An interesting and very useful article on glass selection for buildings by Thomas Hens, Technical Adviser, AGC Glass Europe.
Glass is a multifaceted material that has been used widely for centuries to embellish facades and interiors. In contemporary architecture, glass plays an even more important role. Used alone, it can add a personal touch to any facade. Of course, this would be impossible without the wide range of new products and innovations to have emerged on the market in recent years. But is everyone aware of these latest developments? And just how do you select the right kind of glass for a given project? These are precisely the questions that this article will attempt to answer. Over four issues, we will be discussing the various factors affecting your choice of glass with a view to delivering a safer, more economical and more environmentally friendly project, or simply one that improves living conditions.
When choosing the ideal glass, you must take into account a whole raft of factors, chief among which are the insulation value (Ug value), the solar factor (g value), light transmission (LT) and appearance (colour, reflective properties). Glass choice really does have a significant impact on a building’s energy performance, meaning you should ideally choose the right kind of glass as early as the design phase. Glass must also meet different requirements for residential and office buildings, so the appropriate glass type must be selected separately for each given project.
Glass choice is vital in establishing a comfortable climate inside office buildings, where lights and electronic equipment generate enormous amounts of energy and heat and free solar gains are generally surplus to requirements. Solar gains are also hard to predict and particularly significant where facades are constructed entirely of glass, making air conditioning extremely difficult. Therefore, office buildings should always be fitted with glass offering the lowest possible solar factor (g value), and hence low light transmission (LT) properties. Roughly speaking, half of solar energy is visible light while the other half is made up different forms of radiation (UV rays, infrared rays, etc.). When glass retains a large proportion of solar energy (low g value), it also retains a lot of visible light. In other words, it has a low light-transmission rating. Since g values and light transmission are interrelated, a compromise must always be made between the two factors. In office buildings, g values are much more significant than light transmission because of the constant presence of artificial lighting.
The situation is a little different for residential buildings, where light transmission is instrumental in preventing the need for artificial lighting. Free solar gains are welcome but must be accompanied by effective external solar protection. The insulation value (Ug value) of the relevant glass is also an important consideration, just as in office buildings. However, a distinction must be made between new constructions and renovation projects. In existing buildings where glass with a low insulation value is replaced by glass with a very low Ug value (e.g. triple glazing), the dynamics of hygrometric regulation in the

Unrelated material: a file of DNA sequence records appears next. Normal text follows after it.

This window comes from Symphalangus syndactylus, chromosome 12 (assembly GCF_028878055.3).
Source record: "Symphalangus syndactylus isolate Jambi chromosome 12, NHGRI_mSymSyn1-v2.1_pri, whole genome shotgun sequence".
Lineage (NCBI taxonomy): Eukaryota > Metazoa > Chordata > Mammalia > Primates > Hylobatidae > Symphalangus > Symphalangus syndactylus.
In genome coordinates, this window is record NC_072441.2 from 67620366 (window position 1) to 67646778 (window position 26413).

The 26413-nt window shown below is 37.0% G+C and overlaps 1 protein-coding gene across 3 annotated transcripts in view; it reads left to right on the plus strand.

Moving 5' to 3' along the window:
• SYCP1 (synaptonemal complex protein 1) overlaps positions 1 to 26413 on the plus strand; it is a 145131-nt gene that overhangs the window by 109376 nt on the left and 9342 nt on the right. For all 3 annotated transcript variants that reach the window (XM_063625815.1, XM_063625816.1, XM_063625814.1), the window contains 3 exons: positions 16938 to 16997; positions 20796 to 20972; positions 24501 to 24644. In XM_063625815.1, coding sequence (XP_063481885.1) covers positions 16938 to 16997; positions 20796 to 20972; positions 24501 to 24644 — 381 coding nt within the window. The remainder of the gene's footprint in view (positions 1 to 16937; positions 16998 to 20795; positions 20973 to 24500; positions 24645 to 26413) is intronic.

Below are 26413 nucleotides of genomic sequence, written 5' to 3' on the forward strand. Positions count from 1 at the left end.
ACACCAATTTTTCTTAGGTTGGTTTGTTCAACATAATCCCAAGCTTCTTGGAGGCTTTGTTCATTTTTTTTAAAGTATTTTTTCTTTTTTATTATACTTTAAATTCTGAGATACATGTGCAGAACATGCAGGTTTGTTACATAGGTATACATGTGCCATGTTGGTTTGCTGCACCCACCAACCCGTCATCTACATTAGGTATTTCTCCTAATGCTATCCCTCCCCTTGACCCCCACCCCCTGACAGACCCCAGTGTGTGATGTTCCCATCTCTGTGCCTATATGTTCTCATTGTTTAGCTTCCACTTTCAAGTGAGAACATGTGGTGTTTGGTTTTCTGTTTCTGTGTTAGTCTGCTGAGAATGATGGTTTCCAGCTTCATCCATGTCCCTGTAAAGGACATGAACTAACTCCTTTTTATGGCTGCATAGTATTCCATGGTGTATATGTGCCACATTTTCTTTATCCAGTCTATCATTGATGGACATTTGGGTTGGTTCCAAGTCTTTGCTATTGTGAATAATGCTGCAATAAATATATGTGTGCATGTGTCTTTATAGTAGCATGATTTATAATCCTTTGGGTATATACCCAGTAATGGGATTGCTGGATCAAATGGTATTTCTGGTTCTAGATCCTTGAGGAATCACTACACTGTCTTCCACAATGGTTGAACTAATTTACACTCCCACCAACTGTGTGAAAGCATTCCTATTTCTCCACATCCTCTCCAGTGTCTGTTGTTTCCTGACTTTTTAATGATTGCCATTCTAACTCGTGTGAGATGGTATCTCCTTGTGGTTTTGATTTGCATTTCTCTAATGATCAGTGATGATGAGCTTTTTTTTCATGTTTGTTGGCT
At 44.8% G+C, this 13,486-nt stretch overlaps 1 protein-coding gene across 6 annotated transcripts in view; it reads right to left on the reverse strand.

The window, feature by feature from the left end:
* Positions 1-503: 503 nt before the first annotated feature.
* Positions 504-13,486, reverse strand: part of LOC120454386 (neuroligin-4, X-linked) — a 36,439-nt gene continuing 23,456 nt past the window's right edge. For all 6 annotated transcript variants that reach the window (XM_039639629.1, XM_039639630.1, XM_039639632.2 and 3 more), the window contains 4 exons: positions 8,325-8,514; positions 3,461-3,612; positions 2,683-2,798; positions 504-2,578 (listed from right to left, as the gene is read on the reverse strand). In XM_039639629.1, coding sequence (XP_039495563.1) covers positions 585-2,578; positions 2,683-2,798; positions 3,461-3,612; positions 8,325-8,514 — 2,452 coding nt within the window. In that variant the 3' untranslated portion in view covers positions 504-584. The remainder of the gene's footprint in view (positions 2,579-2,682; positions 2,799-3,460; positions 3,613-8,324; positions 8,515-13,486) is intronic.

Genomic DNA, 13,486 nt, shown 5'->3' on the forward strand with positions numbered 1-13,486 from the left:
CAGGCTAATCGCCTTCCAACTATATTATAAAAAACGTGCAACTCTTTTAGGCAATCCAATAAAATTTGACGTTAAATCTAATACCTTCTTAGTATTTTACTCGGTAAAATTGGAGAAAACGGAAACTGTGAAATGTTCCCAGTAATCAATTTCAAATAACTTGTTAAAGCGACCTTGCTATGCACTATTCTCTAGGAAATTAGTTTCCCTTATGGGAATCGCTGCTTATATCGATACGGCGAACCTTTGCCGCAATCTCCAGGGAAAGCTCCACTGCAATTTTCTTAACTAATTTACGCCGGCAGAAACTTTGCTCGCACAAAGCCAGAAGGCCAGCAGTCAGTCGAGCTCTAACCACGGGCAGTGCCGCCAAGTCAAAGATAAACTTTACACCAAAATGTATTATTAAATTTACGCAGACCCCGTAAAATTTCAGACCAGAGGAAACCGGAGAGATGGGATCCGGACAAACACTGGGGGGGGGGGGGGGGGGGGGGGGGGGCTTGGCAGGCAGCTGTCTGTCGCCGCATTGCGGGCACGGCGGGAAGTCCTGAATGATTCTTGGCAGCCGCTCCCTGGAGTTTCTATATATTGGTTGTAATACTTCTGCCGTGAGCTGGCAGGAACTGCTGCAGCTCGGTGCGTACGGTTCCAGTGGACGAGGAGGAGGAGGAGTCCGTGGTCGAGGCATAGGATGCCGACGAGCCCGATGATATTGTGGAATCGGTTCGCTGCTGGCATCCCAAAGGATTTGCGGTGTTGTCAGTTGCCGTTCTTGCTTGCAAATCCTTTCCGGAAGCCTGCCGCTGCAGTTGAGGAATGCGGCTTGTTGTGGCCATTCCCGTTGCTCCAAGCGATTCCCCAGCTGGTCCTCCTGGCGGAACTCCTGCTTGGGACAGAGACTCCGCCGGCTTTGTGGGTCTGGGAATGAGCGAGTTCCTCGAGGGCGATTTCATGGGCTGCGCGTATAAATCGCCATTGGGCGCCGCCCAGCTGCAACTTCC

building can change. The coldest surfaces in the building are no longer the windows, but rather the external walls. Without sufficient ventilation, this means mold is likely to appear – generally in corners. Therefore, during partial renovations, it is important not to focus solely on the Ug value of the glass. Of course, in complete renovations and new builds, where entire buildings are optimally insulated, very low Ug values are particularly beneficial. In practice this means that, for minor renovation work, triple glazing is less beneficial and double glazing is the more logical choice, while in new builds either high-performance double glazing or triple glazing can be used. To achieve effective external solar protection, we recommend a triple-glazing unit that combines free solar gains with a very low Ug value, e.g. AGC Glass Europe’s Thermobel Tri glazing, which has been certified for use in ‘passive houses’.
One final key factor when choosing glass type is which way the facade faces, in both office and residential buildings. For north-facing facades, you should choose a glass with high light-transmission properties that lets through as much daylight as possible, e.g. Thermobel Top N+. For other facades, you should opt instead for solar-protection glass such as Thermobel Energy N or enhanced solar-control glass like Thermobel Stopray (glasses marketed by AGC Glass Europe). To avoid any variation in colour, we recommend using the same kind of glazing for glass mounted on the same facade surface. However, you can use two different types of glazing on two different facade surfaces without any issues, since the two glazings will never be viewed from the same angle, so any differences will barely be visible.
Taking into account all these factors will help you to avoid several issues, such as overheating, and ensure that conditions inside the building remain much more comfortable. Intelligent design and optimal glass choice will enable you to radically reduce the amount of energy a building consumes. Selecting the right type of glass is about more than just appearance and insulation values. Choose wisely, as your decision might have a significant impact on the building’s energy envelope and the comfort of its occupants.
Ir. Thomas Hens (Technical Advisor, AGC Glass Europe)
For more information on AGC Europe products, visit http://www.yourglass.com